Electrosynthetic techniques are gaining prominence across the fields of chemistry, engineering and energy science. However, most works within the direction of synthetic heterogeneous electrocatalysis focus on water electrolysis and CO2 reduction. In this work, we moved to expand the scope of this technology by developing a synthetic scheme which couples CO2 and NH3 at a gas-liquid-solid triple-phase boundary to produce species with C-N bonds. Specifically, by bringing in CO2 from the gas phase and NH3 from the liquid phase together over solid copper catalysts, we have succeeded in forming formamide and acetamide products for the first time. In a subsequent complementary step, we have combined electrochemical analysis and a newly developed operando spectroelectrochemical method, capable of probing the aforementioned triple phase boundary, to extract an initial level of mechanistic analysis regarding the reaction pathways of these reactions and the current system’s limitations. We believe that the development and understanding of this set of reaction pathways will play an exceptionally significant role in expanding the community’s understanding of on-surface electrosynthetic reactions as well as push this set of inherently sustainable technologies towards widespread applicability.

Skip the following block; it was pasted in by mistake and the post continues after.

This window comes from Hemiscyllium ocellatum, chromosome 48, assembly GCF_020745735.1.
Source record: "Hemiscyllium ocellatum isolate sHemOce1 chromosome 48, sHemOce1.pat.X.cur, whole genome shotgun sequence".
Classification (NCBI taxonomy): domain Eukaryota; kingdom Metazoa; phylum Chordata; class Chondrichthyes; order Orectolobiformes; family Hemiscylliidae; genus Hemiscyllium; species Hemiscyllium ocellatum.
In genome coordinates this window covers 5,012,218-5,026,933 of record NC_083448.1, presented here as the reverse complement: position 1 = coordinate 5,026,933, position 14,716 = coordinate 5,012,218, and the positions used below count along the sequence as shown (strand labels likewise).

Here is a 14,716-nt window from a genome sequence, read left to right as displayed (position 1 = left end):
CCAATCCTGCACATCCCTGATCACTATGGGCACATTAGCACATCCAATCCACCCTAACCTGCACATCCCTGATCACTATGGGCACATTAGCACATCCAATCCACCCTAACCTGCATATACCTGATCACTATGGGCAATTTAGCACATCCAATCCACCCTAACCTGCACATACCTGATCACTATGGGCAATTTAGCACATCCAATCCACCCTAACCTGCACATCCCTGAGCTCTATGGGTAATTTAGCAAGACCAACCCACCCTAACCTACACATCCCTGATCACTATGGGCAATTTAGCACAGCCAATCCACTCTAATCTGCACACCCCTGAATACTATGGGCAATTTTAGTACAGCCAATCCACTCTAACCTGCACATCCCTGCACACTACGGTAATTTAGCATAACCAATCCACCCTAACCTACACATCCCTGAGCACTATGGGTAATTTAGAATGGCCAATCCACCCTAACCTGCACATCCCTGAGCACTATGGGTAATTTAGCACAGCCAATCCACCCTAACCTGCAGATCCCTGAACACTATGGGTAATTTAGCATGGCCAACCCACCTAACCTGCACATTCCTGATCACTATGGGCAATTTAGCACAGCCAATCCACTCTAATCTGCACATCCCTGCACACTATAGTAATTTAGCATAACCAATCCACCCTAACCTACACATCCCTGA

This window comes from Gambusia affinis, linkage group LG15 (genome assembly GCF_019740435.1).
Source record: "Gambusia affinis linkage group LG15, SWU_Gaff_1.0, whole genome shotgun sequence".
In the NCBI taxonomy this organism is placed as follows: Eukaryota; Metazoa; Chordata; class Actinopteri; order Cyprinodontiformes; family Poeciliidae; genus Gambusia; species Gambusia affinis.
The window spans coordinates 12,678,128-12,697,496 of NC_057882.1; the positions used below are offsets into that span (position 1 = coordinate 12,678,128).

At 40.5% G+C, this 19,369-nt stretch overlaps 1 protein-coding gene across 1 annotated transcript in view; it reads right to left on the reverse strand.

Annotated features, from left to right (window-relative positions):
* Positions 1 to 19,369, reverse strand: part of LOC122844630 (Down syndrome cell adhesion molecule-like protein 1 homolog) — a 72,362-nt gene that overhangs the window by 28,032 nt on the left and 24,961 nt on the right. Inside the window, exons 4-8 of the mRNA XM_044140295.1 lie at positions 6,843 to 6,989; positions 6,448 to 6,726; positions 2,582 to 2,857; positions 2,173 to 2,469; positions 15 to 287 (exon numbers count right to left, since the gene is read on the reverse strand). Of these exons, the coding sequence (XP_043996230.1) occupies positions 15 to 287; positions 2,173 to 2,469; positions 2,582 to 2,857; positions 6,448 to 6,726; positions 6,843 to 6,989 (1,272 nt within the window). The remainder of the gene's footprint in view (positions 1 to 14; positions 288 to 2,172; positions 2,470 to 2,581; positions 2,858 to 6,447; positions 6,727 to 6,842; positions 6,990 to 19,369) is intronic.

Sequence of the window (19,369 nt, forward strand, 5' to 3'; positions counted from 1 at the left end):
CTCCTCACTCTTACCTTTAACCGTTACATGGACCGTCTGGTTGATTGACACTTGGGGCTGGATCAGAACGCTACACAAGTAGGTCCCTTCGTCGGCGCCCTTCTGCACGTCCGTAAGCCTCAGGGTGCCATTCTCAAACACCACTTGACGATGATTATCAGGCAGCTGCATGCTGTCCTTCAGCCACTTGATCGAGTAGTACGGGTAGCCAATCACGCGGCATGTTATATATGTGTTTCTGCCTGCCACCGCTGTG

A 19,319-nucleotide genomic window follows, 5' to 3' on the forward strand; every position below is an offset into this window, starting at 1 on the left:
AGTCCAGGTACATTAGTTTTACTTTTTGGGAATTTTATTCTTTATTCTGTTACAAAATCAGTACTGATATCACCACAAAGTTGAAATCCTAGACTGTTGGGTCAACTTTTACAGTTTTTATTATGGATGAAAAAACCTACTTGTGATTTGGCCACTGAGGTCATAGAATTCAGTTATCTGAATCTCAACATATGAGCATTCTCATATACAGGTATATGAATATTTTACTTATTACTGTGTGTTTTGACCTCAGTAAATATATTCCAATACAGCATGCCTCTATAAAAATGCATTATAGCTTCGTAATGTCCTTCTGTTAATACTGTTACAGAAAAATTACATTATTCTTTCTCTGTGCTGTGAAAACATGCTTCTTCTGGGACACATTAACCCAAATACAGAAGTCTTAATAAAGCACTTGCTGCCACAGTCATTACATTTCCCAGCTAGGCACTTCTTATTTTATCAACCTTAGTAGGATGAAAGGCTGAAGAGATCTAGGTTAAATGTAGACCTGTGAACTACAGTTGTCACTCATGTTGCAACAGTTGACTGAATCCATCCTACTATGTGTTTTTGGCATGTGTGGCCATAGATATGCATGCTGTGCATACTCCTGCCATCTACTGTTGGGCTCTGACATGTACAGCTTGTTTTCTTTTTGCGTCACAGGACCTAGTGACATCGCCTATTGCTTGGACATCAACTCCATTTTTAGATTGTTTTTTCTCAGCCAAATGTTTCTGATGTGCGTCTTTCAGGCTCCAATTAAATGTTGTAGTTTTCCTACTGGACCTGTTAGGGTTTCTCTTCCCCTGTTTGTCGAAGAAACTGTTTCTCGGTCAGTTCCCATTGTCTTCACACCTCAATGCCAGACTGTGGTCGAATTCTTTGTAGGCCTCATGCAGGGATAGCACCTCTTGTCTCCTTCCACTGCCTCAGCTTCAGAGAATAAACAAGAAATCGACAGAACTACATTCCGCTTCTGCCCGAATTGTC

Electrochemically Driven C-N Bond Formation from CO2 and Ammonia at the Triple-Phase Boundary
26 November 2021, Version 2
This content is a preprint and has not undergone peer review at the time of posting.